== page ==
Three years ago Monaco became the last country in the world to have a woman among the members of its government. This marked an important step on women’s path to full participation in politics, which, as far as the executive branch is concerned, started during World War I when the first women became members of revolutionary governments in Ukraine, Russia, Hungary and Ireland.Just as with female parliamentary representation, the Nordic countries were the first to allow women to enter governments appointed by democratically elected parliaments; in 1924 Nina Bang, became Danish Minister of Education and in 1927 Miina Sillanpää was appointed Minister of Social Affairs and Health in Finland. However, female ministers remained rare until the end of the 20th century.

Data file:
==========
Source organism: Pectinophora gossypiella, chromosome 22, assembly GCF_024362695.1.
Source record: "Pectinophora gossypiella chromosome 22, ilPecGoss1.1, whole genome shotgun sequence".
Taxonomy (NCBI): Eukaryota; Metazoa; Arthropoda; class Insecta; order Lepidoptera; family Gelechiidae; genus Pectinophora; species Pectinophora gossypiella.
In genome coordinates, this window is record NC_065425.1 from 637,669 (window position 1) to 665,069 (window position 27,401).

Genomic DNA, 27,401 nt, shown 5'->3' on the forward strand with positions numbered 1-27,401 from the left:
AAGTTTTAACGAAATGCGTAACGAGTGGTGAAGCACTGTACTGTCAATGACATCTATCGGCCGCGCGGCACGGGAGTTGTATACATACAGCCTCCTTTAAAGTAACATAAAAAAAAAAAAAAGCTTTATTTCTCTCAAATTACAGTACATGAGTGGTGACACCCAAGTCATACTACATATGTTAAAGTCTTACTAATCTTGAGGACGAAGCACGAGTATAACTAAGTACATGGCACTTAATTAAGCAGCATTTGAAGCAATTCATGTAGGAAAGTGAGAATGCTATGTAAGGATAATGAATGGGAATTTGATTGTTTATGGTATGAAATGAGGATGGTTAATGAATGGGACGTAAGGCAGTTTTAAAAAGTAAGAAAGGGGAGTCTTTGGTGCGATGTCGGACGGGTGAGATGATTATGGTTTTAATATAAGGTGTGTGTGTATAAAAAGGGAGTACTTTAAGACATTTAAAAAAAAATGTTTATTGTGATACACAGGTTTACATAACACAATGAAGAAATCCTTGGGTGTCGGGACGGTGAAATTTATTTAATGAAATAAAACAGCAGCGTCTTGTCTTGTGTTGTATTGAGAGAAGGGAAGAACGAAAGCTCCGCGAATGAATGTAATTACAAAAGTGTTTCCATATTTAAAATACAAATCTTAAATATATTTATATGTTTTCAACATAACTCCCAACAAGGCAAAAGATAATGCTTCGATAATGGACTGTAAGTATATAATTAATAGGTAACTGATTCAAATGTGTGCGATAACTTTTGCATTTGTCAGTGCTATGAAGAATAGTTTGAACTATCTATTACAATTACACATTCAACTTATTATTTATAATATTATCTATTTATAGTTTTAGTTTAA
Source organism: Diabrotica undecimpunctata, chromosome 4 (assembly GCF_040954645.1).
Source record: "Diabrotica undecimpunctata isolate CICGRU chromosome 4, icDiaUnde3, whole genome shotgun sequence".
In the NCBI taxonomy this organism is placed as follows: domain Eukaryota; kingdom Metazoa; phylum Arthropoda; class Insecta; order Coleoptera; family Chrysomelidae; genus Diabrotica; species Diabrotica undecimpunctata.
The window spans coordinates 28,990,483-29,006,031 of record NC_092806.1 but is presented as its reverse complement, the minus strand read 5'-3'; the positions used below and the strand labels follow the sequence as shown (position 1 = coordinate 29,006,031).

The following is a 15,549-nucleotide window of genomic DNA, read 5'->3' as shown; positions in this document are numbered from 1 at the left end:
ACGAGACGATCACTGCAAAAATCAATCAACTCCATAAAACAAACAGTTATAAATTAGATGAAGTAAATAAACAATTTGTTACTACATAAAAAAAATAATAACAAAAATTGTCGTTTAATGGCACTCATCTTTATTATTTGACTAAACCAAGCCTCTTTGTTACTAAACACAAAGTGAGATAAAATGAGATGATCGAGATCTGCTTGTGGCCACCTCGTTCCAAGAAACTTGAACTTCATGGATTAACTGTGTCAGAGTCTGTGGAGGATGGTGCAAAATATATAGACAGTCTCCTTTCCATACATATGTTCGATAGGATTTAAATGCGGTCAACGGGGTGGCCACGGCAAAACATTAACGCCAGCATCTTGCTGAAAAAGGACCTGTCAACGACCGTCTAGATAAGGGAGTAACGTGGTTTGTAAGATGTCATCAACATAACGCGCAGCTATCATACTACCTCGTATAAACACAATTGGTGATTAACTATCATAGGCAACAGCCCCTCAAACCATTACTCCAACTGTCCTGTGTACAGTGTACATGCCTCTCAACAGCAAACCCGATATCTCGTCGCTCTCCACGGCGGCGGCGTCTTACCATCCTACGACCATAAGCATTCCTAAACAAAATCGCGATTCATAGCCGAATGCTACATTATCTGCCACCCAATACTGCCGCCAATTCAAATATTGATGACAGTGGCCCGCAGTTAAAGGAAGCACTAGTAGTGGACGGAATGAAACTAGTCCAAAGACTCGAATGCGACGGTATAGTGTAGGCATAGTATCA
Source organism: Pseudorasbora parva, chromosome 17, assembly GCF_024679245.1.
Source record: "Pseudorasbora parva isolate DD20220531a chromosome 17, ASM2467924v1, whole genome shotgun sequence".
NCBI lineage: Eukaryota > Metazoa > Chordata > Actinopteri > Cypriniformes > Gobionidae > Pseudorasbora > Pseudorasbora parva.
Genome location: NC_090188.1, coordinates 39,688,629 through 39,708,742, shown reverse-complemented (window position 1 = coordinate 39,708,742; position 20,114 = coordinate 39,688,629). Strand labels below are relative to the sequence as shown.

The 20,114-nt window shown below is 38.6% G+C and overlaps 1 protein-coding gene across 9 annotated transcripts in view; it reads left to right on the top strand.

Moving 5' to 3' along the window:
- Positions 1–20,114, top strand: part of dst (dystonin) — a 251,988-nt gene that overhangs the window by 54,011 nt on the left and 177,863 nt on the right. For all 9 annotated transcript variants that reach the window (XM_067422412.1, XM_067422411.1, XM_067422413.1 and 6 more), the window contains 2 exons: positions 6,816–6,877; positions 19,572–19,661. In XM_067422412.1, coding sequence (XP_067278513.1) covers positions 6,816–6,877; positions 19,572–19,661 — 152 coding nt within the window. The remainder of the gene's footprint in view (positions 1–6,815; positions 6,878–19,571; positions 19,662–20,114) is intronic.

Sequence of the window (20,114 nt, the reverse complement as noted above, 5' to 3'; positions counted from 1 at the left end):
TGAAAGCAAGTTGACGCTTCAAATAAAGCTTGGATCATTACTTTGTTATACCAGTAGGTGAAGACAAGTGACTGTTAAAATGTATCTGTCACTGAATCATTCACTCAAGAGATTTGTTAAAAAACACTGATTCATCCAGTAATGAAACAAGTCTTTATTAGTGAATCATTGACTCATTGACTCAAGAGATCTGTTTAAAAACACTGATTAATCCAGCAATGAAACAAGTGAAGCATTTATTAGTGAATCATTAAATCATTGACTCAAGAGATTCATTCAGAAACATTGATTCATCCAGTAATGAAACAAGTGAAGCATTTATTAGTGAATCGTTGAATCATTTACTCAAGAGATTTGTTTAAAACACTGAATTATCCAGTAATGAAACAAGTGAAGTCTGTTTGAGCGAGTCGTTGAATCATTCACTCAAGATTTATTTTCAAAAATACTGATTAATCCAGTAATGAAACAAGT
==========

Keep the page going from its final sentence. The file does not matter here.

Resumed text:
The latter is even more the case with respect to the highest political positions: in 1960, Sirivamo Bandaranaike of Sri Lanka became the first female elected Prime Minister in the world and 14 years later Isabel Perón of Argentina became the first woman President.
At present, the Nordic countries are still among the leaders in terms of female political participation: in 1999 Sweden became the first country with more female ministers than male, with 11 women and nine men, and in 2007 the Finnish government had 60% women (a percentage which fell however to 50% in 2011).
Worldwide Guide to Women in Leadership / Martin K.I. Christensen.